Phone: (408) 855-5190
Dr. Byrd is an equity minded scholar-practitioner that specializes in the retention and persistence of students of color. He has over 15 years of experience in post-secondary education across student and instructional affairs divisions. Dr. Byrd has worked at mid-sized private institutions, large public universities, state-wide organizations and most recently within community colleges.
Since joining the district in 2017, Dr. Byrd has held several leadership positions. Acting dean of student equity and success at West Valley College, where he provided leadership and oversight over multiple student success units and learning communities, and interim dean of language arts at Mission College, where he supported English, Communication, and English Second Language departments. Currently, as the director of Extended Opportunity Programs and Services (EOPS), Dr. Byrd leads an office that specifically supports first-generation, low-income and educationally disadvantaged students by mitigating institutional barriers and introducing research based best practices to support student learning, development, and personal growth.
At Mission College Dr. Byrd has worked across the institution to bring African American focused programming to campus, which includes the Inaugural Black and Brown Summit and the African American High School Leadership Conference. Prior to Mission College, Dr. Byrd served as a post-doctorate fellow at the California Community Colleges Chancellor’s Office where he gained extensive experiences evaluating Student Equity and Achievement programming, evaluating Inmate and Re-Entry Education practices, and launching statewide initiatives focusing on student food and housing insecurity.
- Ph.D. Higher Education, Loyola University Chicago
- M.A. Sport Management, University of San Francisco
- B.A. Liberal Studies, San Francisco State University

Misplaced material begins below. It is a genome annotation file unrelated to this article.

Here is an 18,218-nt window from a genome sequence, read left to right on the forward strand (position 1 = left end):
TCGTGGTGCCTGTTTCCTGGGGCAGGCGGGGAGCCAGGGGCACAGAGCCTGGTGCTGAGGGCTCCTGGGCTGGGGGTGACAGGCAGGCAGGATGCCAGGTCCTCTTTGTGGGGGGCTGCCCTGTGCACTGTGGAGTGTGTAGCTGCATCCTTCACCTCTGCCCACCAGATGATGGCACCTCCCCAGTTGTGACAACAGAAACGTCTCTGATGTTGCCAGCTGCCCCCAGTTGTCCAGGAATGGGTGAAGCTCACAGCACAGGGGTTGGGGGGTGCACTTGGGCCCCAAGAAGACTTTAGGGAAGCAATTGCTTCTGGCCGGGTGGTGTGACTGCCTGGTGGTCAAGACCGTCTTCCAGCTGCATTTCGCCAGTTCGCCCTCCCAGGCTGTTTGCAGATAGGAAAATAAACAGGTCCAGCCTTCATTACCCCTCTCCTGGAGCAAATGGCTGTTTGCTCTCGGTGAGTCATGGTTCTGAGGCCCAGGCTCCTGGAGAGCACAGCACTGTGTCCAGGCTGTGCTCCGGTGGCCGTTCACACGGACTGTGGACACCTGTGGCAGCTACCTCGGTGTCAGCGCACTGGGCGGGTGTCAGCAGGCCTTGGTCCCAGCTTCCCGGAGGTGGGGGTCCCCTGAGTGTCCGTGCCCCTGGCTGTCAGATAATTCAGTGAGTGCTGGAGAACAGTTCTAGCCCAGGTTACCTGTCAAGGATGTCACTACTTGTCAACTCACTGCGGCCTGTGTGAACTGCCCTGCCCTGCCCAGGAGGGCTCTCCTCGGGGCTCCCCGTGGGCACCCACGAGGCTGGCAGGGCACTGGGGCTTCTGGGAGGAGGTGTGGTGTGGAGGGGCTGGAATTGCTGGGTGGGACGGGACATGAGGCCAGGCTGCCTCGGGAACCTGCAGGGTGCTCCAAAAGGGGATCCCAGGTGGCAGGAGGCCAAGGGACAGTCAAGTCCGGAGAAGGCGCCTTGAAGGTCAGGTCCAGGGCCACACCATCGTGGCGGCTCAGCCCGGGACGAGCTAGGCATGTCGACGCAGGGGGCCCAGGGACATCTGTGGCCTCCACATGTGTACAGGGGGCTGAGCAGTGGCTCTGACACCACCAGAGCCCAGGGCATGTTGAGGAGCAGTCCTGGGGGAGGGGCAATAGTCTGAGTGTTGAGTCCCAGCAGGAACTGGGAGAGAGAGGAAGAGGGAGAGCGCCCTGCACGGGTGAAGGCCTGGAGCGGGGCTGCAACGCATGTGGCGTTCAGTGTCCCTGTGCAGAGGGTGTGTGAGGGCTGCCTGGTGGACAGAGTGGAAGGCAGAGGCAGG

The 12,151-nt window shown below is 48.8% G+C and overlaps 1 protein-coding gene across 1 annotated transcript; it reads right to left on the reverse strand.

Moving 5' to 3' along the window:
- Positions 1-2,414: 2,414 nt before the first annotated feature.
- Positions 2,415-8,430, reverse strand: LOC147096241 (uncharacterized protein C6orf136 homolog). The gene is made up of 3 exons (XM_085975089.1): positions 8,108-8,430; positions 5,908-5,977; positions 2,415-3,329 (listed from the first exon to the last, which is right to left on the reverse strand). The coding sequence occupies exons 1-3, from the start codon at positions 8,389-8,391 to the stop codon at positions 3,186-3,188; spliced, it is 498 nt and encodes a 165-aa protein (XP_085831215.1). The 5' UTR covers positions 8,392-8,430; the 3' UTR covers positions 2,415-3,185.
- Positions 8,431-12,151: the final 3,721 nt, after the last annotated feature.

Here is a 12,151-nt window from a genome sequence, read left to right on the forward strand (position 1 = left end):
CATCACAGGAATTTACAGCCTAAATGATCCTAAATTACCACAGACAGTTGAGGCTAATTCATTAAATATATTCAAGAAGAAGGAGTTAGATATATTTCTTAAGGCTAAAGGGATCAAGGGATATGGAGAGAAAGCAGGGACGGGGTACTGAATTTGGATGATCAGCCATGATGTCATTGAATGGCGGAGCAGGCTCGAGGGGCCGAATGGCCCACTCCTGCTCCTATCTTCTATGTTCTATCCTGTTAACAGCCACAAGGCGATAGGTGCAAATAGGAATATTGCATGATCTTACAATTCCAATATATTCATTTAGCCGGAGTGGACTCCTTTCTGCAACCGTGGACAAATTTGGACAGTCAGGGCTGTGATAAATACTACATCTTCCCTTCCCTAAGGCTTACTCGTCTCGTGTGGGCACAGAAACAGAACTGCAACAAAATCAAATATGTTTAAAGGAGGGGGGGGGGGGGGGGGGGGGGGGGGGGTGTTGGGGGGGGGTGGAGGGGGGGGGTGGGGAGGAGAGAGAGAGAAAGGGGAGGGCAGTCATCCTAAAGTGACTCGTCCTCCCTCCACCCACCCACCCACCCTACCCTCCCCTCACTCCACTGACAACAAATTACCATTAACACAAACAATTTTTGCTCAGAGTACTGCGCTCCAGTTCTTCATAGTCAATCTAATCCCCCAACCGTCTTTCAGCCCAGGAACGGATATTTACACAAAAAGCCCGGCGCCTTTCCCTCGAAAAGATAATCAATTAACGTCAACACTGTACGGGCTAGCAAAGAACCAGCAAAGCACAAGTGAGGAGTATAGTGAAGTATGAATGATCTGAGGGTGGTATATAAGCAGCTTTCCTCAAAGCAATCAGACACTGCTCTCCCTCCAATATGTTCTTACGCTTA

Research & Expertise
Retention and persistence of students of color, student development, program assessment and evaluation, and transfer readiness of marginalized populations in two-year institutions.
Squire, D., Jourian, T. J., Kelly, B. T., Byrd, A. M., Manzano, L., & Bumbry, M. (2018). A critical race feminist analysis of men of color matriculating into a higher education doctoral program. Journal of Diversity in Higher Education, 11(1), 16-33.
Byrd, A. (2017). Transfer student success: Latinx student overcoming challenges at two- and four-year institutions towards baccalaureate degree attainment. Dissertation. 2778.
Poon, O., Squire, D., Kodama, C., Byrd, A. M., Chan, J., Manzano, L., Furr, S., & Bishundat, D. (2016) A critical review of the model minority myth in selected literature on Asian Americans and Pacific Islanders in higher education. Review of Education Research, 86(2), 469-502.
Poon, O., & Byrd, A. M. (2013). Beyond tiger mom anxiety: Ethnic, gender and generational differences in Asian American college access and choices. Journal of College Admissions, 221.
Select Conference Presentations
Byrd, A. M., Barnes, Y., & Piper, D. (2021, February). Black scholars, brown lives. Western Region Council on Black American
Affairs, Virtual Conference.
Byrd, A. M., McCoy, E., Childress, J., & Diaz, R. (2019, October). New professionals institute pre-conference: Panelist
discussion. Western Regional Conference for the National Association of Student Personnel Administrators, Portland, OR.
Marion, T. L. & Byrd, A. M. (2019, June). Their story, their words: A case study analysis of African American student-athletes in
community colleges. Presented at the National Conference on Race and Ethnicity in American Higher Education, Portland, OR.
Byrd, A. M. (2018, November). Not reinventing the wheel: Developing (action) assessment domains to guide student success utilizing your current toolkit. Presented at the Western Regional Conference for the National Association of Student Personnel Administrators, Sacramento, CA.
“Success is no accident. It is hard work, perseverance, learning, studying, sacrifice, and most of all, love of what you are doing or learning to do.” ~ Pele